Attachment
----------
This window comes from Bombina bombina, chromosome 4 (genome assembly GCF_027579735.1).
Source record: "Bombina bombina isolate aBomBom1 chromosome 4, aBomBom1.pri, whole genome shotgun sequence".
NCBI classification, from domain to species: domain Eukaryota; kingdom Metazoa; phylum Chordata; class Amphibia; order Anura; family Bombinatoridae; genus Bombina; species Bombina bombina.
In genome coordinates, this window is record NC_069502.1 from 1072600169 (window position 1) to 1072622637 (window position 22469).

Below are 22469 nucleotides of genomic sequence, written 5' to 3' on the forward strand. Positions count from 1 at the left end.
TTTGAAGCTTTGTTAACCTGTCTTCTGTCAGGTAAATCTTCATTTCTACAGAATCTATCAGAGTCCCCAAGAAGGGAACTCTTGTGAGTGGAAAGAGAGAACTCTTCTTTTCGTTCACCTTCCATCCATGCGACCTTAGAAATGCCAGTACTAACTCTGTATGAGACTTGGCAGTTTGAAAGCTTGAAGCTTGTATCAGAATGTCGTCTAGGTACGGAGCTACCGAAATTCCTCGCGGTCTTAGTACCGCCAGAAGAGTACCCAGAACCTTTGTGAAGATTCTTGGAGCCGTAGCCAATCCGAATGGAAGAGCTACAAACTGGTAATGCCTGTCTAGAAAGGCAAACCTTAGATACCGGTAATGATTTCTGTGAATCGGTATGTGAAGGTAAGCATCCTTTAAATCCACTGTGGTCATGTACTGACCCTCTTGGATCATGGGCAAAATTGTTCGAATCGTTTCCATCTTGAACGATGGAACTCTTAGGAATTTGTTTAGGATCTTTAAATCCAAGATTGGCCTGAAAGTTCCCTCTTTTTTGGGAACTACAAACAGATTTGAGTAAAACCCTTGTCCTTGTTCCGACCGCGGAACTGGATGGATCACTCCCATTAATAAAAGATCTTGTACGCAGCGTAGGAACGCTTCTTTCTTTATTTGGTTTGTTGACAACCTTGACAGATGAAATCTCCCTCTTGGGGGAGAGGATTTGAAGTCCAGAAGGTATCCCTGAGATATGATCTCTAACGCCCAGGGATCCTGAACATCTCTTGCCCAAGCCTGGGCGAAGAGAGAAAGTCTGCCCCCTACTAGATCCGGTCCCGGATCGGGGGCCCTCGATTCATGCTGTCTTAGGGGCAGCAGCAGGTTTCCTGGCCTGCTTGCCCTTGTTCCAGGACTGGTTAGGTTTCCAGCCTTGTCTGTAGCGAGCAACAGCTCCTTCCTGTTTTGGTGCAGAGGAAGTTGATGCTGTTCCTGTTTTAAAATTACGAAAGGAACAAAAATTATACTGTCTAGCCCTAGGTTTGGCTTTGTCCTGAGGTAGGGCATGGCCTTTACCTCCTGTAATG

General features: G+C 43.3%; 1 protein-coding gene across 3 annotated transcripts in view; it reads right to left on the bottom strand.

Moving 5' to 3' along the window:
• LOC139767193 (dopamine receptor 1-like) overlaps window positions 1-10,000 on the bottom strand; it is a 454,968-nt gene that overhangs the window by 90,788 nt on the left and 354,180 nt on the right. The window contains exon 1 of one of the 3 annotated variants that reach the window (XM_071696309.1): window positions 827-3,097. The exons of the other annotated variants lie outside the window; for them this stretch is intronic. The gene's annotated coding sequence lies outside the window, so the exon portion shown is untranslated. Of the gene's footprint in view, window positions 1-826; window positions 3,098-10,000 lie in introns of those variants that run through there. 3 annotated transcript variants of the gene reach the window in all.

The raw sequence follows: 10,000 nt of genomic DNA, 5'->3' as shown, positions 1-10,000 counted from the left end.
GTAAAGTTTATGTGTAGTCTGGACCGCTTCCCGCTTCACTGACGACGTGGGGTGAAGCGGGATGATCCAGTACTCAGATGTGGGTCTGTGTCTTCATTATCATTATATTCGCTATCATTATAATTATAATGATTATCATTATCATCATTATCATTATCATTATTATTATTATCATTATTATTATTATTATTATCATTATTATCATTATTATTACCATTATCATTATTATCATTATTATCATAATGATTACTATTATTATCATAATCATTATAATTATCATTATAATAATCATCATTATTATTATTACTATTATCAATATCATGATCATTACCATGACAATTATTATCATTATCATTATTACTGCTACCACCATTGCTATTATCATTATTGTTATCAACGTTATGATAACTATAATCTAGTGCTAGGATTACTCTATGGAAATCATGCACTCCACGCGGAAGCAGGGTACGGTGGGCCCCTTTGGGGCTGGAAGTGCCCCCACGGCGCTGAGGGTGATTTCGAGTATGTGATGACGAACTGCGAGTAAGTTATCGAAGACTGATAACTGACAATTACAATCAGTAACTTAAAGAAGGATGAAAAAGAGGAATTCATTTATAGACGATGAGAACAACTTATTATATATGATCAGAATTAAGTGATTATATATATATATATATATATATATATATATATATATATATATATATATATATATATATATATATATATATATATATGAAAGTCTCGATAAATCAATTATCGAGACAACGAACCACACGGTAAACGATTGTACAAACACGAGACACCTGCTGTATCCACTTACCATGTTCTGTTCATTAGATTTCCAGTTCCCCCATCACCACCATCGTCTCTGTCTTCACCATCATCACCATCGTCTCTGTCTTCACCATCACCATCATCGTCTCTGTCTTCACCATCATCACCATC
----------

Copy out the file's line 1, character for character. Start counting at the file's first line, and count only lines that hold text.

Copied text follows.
This window comes from Bombina bombina, chromosome 4 (genome assembly GCF_027579735.1).